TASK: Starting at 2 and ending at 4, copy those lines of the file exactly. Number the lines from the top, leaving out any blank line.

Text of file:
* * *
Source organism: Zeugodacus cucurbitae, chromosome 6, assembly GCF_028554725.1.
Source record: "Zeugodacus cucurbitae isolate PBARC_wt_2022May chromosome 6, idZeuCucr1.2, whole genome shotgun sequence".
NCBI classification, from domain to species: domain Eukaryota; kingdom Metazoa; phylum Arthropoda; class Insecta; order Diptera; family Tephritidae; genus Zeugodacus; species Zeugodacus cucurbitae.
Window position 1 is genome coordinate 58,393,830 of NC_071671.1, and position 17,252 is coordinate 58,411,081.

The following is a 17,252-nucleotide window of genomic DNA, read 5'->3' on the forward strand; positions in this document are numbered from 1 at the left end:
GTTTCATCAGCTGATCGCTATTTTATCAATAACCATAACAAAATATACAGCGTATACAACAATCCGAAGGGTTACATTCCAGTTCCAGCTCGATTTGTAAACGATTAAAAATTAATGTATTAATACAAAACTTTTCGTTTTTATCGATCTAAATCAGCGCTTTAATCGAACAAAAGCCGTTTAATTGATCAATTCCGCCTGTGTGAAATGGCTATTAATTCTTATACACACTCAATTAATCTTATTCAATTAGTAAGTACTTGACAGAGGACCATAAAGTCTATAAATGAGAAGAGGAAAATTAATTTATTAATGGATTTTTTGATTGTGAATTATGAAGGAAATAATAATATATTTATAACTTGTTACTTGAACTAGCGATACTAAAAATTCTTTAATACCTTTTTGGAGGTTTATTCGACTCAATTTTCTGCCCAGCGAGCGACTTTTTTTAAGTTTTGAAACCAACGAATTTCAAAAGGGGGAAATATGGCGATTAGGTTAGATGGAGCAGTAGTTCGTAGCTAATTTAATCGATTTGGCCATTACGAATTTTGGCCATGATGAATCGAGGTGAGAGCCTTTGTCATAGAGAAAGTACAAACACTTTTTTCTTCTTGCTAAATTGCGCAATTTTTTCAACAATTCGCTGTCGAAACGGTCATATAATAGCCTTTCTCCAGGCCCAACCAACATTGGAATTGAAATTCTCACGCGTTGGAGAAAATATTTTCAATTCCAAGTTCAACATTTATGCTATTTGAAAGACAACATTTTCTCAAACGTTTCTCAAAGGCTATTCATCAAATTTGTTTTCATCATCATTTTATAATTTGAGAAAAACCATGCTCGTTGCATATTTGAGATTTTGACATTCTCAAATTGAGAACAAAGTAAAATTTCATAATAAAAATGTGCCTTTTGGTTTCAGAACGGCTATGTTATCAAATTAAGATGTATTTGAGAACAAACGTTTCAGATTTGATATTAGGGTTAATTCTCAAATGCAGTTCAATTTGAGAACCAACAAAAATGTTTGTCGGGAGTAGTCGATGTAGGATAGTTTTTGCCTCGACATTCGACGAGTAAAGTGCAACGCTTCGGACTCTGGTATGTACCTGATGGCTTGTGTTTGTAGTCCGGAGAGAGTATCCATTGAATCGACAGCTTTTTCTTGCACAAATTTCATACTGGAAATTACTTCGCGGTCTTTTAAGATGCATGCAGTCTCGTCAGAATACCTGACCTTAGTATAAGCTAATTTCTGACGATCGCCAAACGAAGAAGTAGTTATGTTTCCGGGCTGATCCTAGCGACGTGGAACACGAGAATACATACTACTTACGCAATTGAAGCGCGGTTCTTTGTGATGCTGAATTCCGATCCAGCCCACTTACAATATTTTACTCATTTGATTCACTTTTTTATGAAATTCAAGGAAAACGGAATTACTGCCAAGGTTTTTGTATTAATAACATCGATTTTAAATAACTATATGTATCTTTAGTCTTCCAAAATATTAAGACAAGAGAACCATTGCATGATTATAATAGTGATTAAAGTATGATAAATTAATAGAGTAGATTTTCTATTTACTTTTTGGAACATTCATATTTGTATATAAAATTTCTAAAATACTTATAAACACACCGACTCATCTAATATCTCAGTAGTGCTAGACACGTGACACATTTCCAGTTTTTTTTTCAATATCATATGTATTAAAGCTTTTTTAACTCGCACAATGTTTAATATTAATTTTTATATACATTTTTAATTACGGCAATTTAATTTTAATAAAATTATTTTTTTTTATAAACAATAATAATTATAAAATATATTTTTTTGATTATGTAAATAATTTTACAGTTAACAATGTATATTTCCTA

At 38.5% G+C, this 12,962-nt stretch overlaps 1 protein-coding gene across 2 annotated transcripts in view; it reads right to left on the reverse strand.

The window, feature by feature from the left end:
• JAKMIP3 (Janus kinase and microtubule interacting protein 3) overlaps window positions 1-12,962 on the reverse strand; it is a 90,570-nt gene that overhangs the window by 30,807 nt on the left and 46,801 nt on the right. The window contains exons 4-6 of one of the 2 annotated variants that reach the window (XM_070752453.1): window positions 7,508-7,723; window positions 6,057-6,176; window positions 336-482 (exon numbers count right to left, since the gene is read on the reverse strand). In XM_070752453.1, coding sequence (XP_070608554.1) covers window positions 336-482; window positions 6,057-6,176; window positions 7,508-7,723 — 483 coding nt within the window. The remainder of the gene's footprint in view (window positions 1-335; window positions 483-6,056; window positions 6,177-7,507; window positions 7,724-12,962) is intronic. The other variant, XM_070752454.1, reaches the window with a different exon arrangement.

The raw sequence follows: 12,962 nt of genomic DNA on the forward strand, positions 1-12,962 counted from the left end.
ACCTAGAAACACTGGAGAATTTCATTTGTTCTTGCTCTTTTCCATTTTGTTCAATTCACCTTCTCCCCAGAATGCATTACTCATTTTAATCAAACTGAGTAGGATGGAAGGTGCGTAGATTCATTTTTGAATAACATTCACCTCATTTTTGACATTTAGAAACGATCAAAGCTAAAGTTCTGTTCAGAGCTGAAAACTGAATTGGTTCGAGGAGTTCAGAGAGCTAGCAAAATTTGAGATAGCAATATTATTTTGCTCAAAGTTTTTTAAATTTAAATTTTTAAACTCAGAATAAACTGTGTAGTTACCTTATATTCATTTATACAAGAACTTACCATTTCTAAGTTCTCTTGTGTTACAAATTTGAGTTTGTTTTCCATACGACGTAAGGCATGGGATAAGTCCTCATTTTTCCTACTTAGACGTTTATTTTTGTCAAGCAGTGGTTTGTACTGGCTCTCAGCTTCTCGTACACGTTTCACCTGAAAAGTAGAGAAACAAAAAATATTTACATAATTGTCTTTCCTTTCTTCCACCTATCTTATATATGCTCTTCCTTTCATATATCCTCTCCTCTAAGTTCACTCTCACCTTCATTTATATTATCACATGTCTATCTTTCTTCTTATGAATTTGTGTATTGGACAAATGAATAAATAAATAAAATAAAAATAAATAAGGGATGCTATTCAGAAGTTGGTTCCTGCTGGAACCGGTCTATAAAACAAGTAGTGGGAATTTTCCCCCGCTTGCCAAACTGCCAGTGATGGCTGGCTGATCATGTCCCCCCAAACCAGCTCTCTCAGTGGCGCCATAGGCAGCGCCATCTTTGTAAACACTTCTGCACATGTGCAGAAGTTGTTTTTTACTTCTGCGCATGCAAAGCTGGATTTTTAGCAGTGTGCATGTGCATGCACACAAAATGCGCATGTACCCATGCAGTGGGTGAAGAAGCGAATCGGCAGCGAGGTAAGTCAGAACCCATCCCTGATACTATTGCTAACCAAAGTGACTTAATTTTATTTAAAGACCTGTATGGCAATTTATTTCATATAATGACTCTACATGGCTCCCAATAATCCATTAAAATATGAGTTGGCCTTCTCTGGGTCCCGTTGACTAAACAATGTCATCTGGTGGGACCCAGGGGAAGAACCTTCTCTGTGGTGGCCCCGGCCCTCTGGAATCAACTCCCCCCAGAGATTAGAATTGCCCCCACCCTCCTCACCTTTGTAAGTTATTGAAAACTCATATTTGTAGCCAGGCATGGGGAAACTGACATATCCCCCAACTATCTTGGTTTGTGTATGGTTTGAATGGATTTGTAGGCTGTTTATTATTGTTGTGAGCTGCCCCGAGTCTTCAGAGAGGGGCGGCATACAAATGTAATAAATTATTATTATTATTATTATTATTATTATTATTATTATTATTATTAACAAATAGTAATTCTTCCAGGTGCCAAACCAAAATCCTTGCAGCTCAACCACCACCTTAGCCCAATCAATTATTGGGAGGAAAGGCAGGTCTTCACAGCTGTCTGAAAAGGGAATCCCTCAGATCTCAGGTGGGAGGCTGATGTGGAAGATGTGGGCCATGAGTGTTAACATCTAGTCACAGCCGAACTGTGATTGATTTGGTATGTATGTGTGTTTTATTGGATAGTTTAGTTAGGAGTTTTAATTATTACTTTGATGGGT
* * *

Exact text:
Source record: "Zeugodacus cucurbitae isolate PBARC_wt_2022May chromosome 6, idZeuCucr1.2, whole genome shotgun sequence".
NCBI classification, from domain to species: domain Eukaryota; kingdom Metazoa; phylum Arthropoda; class Insecta; order Diptera; family Tephritidae; genus Zeugodacus; species Zeugodacus cucurbitae.
Window position 1 is genome coordinate 58,393,830 of NC_071671.1, and position 17,252 is coordinate 58,411,081.